Traditional weapons in shock tactics

It is often important to remember that however technology may have evolved, the people who use this technology have not. An example of this fact can be seen in the use of swords in modern warfare. I recently came across an article by Bou Jean which examines the introduction of sword usage into the Australian Mounted Division’s training programme in 1917-1918.

Although never considered as a replacement for modern firearms, the sword became an important element of shock tactics when charging Turkish machine gun positions: “the rapid rush of the horsemen and the sight of the steel had its usual unnerving effect.” (123) The intimidation of encountering mounted sword-wielding enemies has clearly not diminished.

The experience of the division throughout the operations from 19th September to 2nd October 1918 was that our force had its value practically doubled by the issue of the sword. They retained all their old value as mounted rifles, with exactly the same firepower, and added to this was the power of shock action—a power {whose lack} had been keenly felt on previous occasions since leaving the desert of SINAI. (123)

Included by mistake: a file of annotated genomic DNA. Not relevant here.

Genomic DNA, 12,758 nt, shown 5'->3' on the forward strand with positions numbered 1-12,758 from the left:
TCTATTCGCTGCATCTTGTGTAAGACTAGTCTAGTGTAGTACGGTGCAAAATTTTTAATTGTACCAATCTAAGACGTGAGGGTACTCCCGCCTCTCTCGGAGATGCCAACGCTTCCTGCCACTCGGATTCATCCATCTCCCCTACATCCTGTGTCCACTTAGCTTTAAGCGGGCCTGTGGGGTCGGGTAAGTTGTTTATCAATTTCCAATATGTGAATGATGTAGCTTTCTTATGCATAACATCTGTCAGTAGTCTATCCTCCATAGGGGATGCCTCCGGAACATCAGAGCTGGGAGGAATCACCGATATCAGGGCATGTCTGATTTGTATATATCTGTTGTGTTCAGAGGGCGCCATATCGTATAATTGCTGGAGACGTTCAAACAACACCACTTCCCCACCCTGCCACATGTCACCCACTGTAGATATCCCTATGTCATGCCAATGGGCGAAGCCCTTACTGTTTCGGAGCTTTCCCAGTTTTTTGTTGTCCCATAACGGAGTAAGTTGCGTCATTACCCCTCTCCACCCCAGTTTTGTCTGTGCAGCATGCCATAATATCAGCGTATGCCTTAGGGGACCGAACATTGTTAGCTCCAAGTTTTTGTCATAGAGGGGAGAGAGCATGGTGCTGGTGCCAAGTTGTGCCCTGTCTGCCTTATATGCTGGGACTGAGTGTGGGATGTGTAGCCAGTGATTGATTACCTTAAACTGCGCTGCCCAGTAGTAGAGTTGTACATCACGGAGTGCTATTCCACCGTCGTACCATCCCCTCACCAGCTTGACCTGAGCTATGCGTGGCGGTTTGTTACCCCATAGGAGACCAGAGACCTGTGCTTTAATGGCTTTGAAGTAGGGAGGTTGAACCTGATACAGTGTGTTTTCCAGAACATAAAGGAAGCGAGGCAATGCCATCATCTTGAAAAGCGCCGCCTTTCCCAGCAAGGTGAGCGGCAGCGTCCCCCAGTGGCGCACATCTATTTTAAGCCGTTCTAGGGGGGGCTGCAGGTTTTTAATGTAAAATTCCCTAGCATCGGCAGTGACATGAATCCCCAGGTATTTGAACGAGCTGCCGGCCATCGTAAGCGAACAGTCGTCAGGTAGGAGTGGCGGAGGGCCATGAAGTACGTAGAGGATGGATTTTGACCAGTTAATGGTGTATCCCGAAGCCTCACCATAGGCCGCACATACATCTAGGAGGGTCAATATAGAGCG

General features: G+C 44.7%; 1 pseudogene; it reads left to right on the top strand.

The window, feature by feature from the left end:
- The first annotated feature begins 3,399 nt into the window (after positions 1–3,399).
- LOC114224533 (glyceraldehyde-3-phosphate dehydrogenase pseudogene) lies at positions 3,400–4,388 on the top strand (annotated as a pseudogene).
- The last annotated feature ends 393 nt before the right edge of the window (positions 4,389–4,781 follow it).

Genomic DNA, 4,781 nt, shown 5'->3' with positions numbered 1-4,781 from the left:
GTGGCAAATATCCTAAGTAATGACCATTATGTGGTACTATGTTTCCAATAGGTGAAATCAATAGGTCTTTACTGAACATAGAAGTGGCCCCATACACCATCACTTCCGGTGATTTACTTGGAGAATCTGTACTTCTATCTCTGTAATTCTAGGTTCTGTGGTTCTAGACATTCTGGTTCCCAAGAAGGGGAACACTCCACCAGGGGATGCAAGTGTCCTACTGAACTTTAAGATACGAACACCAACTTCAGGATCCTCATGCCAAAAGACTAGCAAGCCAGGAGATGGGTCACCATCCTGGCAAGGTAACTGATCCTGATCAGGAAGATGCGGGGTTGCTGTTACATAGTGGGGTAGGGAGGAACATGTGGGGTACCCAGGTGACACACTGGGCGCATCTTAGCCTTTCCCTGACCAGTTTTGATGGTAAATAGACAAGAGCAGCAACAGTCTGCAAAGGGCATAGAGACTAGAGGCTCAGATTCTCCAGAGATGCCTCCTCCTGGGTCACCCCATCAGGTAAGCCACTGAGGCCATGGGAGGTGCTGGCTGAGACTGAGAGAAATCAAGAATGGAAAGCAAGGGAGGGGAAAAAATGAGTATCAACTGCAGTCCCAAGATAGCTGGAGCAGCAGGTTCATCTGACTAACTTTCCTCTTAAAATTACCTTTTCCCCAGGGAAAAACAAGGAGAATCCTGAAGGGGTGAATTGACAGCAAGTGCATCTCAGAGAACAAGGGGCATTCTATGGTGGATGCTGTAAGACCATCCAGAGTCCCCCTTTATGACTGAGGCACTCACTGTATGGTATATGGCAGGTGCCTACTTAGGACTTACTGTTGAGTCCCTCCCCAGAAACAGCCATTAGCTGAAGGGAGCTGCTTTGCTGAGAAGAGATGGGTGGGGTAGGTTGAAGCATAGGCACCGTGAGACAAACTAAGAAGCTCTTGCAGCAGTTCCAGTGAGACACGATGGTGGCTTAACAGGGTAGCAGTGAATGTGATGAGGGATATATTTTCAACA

Bou, Jean. “Cavalry, Firepower, and Swords: The Australian Light Horse and the Tactical Lessons of Cavalry Operations in Palestine, 1916-1918.” The Journal of Military History 71.1 (2007): 99-125. Project MUSE. 9 Apr. 2010 .